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  33. Mabel, I’m so glad you tackled this topic in your article today! Last year my son was in a communication class in which they were given an assignment that included listing your “race” and your “ethnicity” (separately) He came home and asked me, “Aren’t they the same thing?” At the time my response was “Race is what other people want to call you, and it’s an out-of-date term for what people used to think were biological differences (but there is no ‘biological race’), and ethnicity is how you think of yourself, e.g., your ethnic identity.” Then I said, “What do you think your ethnicity is?” and interestingly, he said, “American.” – So, your detailed explanation of race vs. ethnicity answers this question! Thank you!

    I have pretty much all European background; I even did one of those DNA tests where they send you a report on where your genes came from, and it was all Northern European – England, Germany, Ireland. Not even any Scandanavian, which I love, no native American, no African, no Middle East, no Asian. That puts me in this category of “privileged white,” and every time I have one of those “ethnicity” demographic questions, I cringe. I hate to put down “white.” Sometimes I feel like checking “other” and writing “European-American.” I’m not sure why, I think it’s because I feel as though the weight of all the horrible things privileged white people have done to exploit other non-privileged non-white people is invoked when I see this question. (I’ve never divulged this before.)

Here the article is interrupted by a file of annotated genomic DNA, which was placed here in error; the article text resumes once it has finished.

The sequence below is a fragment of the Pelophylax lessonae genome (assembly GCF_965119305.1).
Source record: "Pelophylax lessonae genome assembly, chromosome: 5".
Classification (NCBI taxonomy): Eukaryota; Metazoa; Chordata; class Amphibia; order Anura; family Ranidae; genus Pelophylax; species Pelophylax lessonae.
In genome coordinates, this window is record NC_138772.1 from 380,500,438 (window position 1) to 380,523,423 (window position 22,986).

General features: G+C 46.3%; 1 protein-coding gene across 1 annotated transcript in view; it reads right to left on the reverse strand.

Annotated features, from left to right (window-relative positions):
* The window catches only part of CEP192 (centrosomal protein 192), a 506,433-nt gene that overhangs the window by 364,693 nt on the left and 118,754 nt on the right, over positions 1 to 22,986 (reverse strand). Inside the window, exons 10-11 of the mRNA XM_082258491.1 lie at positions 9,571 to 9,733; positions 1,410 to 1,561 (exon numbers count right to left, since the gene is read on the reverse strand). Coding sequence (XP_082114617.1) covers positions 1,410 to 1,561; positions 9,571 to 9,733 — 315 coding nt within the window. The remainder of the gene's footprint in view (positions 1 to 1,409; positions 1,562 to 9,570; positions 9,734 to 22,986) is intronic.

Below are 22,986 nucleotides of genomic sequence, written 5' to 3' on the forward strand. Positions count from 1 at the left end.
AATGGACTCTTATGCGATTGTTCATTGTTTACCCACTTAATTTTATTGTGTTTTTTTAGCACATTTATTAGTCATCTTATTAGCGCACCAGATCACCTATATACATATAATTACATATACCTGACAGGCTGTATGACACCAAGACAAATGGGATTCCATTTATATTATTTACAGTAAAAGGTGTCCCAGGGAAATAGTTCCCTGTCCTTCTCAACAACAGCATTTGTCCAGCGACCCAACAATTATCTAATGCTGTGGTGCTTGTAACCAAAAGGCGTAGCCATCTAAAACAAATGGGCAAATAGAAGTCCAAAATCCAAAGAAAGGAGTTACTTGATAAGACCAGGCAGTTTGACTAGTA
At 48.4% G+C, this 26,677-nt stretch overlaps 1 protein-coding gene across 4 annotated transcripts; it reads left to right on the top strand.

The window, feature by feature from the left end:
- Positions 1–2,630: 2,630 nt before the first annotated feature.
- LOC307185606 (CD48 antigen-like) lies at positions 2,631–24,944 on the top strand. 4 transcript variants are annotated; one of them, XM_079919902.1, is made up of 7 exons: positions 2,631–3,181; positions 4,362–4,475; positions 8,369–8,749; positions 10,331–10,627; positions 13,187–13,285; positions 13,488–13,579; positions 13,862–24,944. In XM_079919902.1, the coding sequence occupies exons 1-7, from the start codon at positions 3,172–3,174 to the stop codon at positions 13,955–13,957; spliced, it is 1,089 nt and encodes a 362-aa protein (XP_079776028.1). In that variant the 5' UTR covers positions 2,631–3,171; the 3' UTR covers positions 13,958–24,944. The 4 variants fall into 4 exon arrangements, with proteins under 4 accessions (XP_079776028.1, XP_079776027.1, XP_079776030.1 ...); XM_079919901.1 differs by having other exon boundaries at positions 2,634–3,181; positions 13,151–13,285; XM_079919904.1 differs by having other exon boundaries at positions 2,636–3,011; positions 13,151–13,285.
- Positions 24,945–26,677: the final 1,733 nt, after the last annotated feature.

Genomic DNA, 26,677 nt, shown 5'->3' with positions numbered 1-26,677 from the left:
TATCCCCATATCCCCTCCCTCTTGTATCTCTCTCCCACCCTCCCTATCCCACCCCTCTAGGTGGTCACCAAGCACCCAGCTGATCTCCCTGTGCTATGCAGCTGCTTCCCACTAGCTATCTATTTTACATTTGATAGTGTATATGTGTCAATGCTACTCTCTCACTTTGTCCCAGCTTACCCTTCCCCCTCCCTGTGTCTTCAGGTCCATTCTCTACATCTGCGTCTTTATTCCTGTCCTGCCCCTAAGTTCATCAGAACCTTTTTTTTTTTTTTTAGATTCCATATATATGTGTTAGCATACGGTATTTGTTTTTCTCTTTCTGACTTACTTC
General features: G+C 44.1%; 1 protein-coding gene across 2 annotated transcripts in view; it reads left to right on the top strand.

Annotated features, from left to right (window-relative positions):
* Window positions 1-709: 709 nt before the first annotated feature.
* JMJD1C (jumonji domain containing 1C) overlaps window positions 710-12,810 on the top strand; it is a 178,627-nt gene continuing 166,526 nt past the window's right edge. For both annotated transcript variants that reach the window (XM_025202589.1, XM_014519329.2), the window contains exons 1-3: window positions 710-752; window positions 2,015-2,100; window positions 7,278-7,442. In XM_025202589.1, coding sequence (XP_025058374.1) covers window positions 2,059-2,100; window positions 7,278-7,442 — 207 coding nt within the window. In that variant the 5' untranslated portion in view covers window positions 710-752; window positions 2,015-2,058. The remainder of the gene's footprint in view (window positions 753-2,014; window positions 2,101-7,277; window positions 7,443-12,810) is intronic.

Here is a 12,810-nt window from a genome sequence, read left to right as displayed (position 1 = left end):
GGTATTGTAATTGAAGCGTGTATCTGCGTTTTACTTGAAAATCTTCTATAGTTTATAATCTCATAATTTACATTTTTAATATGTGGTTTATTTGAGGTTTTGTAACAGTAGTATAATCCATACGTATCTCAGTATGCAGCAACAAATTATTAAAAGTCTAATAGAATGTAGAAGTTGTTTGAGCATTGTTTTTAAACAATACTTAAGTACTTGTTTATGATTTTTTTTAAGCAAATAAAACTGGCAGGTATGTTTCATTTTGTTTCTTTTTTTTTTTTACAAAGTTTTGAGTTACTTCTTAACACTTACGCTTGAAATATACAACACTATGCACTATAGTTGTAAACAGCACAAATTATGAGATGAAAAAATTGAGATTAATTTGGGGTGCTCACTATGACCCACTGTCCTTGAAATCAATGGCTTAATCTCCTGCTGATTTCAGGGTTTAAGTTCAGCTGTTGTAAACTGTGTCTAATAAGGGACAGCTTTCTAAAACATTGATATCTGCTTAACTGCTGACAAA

Back to my son’s response, in my family we do have a fair amount of early-American (colonial) background; one ancestor named “Barker” was in the U.S. during the time of the Revolutionary War and was part of the army. Yet when I think about my own heritage, I feel most drawn to the Irish part of my background – my mother’s maiden name was “O’Neill,” and the other great-grandparent in that branch was “Kirkpatrick.” When I visited Ireland for business back in the ’90s, I felt as though I’d come home. Even the food was like what my mother and grandmother used to prepare – very plain, hearty – even though my mom also has English and German from her mother’s side of the family.

    About slurring Asians in public, I have a couple of friends with Asian background who have mentioned slurs they hear/have heard directed at them in public, and it’s really awful. I’m sorry! Even here in the U.S., maybe especially so now that other-bashing is becoming apparently acceptable under Trump. – sadly! I’m sorry to hear about your recent bullying, and those girls sounded just stupid AND rude.

    One thing I wonder – have you done any research on this – why is “white” apparently more desirable, even across cultures? I have read that in India, for example, the fairer the better. And here in the U.S., it seems like lighter-color skin is considered better than a very dark-skinned person. I’m curious if it’s solely a cultural thing or if it is something that crosses cultures, and I wonder why that might be, if so. 🙂